Produced in Alabama in 1941, Martha Reeves grew up in Detroit and signed with Motown Records in the early 1960s. With several tunes written by famous songwriting team Holland Dozier Holland at the ready, Martha and the Vandellas went on to prevalent pop and R&B success. Even though the shadow of Diana Ross and the Supremes loomed large at that time, Martha and the Vandellas scored hit after hit, propelling the group to popularity.
She graduated in 1959 and joined a girl group called the Fascinations, and, a year after, co-founded the Del-Phis with buddies Annette Beard and Rosalind Holmes. The group shortly cut its first single and signed a contract with Motown’s Mel-O-Dy Records, and Reeves also got a secretarial job in the label.
Martha Reeves caught her next rest when her group was decided to sing backup on Marvin Gaye’s 1963 tune “Stubborn Kinda Fellow,” which went on to be a smash hit. The next year, Martha and the Vandellas, as they were now understood, recorded their particular important single, “I Will Have to Let Him Go,” when the vocalist initially slated to record the tune did not show up for the session. “Come and Get These Memories,” a tune written by renowned songwriting and production team Holland Dozier Holland (Lamont Dozier and brothers Brian Holland and Eddie Holland), made it to No. 5 on the R&B chart and started a successful cooperation between the songwriters and the group.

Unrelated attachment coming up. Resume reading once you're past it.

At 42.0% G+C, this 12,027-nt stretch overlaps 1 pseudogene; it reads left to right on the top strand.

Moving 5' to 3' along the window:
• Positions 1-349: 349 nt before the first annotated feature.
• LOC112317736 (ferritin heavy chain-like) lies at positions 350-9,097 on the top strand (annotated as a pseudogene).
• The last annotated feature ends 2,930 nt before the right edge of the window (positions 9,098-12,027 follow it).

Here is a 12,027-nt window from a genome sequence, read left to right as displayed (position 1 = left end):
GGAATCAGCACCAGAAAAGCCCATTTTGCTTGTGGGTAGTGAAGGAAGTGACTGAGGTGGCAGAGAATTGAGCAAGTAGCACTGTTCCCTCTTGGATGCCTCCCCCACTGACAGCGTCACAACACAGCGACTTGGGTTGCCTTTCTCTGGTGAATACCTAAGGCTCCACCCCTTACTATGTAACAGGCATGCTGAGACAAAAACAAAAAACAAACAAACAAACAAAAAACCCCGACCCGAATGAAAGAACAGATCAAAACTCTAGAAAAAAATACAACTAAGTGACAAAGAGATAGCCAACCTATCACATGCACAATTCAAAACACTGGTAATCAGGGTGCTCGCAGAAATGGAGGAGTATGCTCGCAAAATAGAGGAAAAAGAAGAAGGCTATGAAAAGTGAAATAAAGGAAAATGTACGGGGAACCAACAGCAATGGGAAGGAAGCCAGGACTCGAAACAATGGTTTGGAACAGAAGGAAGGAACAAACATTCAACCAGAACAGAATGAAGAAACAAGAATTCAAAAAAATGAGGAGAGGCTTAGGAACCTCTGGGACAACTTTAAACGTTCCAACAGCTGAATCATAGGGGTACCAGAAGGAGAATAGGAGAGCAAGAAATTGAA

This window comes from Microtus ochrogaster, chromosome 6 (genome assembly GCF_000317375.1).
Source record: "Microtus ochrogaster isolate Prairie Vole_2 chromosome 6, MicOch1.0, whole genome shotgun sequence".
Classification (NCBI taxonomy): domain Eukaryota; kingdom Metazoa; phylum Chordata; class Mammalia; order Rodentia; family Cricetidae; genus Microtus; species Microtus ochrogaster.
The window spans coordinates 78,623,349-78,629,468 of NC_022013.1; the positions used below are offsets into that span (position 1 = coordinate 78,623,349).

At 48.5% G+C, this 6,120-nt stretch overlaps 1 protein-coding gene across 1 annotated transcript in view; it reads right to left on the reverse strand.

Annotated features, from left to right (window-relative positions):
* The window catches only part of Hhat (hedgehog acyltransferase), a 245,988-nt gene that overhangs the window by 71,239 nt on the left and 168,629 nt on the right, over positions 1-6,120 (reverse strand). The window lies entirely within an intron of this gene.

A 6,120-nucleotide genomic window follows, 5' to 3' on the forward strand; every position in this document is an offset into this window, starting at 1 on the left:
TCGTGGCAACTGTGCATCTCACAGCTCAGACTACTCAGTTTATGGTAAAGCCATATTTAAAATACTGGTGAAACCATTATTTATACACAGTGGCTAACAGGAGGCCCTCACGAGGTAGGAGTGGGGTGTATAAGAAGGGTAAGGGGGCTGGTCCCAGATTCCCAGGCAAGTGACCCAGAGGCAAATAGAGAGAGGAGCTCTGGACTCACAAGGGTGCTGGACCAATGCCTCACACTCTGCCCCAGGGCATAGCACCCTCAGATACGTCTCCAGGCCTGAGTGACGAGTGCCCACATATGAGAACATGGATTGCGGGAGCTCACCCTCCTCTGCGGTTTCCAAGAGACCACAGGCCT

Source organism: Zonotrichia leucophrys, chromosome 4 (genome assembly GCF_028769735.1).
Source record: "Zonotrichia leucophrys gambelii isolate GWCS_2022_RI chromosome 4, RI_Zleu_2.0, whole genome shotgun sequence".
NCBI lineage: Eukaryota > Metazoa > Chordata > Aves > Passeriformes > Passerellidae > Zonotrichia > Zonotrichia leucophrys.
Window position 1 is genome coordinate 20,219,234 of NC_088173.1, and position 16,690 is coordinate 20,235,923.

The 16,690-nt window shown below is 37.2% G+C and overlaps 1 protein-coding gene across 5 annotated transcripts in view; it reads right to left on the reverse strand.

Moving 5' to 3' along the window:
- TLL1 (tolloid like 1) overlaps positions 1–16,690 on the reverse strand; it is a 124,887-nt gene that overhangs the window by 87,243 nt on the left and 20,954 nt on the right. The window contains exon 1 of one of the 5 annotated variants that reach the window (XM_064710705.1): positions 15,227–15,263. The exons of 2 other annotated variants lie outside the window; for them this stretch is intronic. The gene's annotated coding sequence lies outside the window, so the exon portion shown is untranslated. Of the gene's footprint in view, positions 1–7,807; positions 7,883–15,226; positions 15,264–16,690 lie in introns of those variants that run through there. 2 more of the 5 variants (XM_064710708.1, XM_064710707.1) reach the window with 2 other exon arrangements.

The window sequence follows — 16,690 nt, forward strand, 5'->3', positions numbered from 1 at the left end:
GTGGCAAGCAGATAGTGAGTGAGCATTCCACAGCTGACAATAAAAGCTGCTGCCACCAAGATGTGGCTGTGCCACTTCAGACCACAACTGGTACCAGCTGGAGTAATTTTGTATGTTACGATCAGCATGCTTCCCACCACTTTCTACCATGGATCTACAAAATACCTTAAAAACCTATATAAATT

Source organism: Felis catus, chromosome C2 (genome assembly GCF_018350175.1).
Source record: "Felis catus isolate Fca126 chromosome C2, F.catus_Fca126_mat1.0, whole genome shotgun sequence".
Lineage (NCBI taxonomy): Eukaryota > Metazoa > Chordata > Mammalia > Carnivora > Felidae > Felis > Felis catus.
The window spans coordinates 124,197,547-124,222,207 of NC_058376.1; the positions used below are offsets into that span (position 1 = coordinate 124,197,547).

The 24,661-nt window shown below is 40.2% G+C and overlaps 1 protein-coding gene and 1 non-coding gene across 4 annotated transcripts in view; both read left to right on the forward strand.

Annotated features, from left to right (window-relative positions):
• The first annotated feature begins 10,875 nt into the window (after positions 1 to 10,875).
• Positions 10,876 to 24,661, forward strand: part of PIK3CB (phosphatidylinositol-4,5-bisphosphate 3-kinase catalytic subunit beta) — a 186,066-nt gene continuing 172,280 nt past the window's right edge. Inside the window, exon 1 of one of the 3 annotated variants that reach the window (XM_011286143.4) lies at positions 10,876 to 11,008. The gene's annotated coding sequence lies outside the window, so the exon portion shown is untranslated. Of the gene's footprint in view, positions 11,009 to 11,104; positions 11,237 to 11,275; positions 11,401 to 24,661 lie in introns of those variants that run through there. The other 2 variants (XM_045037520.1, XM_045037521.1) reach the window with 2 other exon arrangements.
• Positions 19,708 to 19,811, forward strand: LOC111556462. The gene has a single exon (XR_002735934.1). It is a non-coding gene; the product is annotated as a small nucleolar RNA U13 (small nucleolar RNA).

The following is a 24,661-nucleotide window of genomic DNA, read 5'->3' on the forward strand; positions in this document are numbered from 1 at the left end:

The single sold over a million copies and earned the group its only Grammy Award nomination (best R&B vocal performance by a duo or group). The ball really rolling now, “Heat Wave” was followed by “Quicksand,” also written by HDH.
The hits surely did not cease there for Martha and the Vandellas. “Dancing in the Street” climbed to No. 2 on the Billboard Hot 100 in 1964 (it was reissued five years later and became one of the largest Motown singles ever released). The group also made several TV appearances in this time, on show like The Ed Sullivan Show, The Mike Douglas Show and American Bandstand.
Between always dwelling in the shadow of Diana Ross and her Supremes and the weight of churning out an endless stream of hits, Martha Reeves finally succumbed to the pressures encircling her and developed an addiction to prescription drugs. In addition to this, by 1969, HRH had stopped their association with Motown Records, and the Vandellas began to come apart at the seams. They played a farewell concert in Detroit and disbanded in 1972.
Later, Reeves spent years making records, however they never reached the degree of success enjoyed by the Vandellas. In 1994, she released an autobiography, Dancing in The Street, (Confessions of a Motown Diva). In 1995, she was inducted to the Rock and Roll Hall of Fame.
For a long time, Martha Reeves served as an associate of the City Council of the Town of Detroit. Outside with this job and others she is had in more recent years, she’s continued to perform old Martha and the Vandellas tunes to live crowds.